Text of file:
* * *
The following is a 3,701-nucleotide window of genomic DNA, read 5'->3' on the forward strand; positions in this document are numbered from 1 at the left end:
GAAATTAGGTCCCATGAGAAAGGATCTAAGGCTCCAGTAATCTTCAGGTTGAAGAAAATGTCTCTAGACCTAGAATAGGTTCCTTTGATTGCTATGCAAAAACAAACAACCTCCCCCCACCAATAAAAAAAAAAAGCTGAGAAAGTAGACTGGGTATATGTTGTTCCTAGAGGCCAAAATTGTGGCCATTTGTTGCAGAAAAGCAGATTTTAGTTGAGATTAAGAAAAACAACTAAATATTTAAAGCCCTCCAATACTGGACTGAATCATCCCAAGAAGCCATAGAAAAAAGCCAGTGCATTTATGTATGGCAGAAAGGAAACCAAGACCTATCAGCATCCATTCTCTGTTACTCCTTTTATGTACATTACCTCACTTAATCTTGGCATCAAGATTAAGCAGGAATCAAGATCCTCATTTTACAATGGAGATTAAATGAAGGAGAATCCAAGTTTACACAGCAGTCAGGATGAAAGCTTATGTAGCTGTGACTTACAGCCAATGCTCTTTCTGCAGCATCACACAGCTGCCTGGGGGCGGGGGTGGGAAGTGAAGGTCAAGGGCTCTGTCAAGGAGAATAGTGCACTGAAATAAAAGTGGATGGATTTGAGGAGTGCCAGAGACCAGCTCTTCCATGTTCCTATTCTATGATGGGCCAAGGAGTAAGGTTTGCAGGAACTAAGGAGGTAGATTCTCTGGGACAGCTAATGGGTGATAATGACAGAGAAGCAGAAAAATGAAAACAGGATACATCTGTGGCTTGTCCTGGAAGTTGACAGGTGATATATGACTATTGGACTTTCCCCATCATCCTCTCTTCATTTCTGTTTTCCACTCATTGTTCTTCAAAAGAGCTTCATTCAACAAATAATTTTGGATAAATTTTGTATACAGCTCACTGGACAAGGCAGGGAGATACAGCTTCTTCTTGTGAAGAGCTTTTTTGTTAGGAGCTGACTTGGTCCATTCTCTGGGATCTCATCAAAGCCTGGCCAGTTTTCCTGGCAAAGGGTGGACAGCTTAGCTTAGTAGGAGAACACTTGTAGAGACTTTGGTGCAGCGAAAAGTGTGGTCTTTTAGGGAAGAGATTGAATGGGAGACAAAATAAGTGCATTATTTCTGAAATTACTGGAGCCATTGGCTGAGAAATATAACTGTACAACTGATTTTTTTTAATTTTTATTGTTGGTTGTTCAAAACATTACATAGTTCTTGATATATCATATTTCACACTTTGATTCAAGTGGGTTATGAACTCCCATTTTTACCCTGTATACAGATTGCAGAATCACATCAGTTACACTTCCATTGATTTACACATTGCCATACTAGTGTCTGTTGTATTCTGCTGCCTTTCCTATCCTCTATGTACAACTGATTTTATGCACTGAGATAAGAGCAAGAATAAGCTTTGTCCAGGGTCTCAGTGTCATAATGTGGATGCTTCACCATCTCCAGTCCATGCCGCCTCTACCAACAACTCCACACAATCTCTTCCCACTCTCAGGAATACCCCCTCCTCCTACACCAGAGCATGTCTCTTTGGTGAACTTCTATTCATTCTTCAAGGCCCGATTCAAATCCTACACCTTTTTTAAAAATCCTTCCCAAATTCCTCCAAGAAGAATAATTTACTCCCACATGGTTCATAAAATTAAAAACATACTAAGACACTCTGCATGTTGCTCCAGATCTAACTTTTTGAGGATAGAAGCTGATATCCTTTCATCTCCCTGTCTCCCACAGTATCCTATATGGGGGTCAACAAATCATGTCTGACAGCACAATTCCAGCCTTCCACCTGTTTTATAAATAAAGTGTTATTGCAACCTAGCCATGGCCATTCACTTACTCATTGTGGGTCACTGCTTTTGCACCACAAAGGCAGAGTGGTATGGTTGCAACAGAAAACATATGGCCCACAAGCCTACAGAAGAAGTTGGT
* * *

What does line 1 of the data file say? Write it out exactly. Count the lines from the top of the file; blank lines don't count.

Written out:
The following is a 3,701-nucleotide window of genomic DNA, read 5'->3' on the forward strand; positions in this document are numbered from 1 at the left end: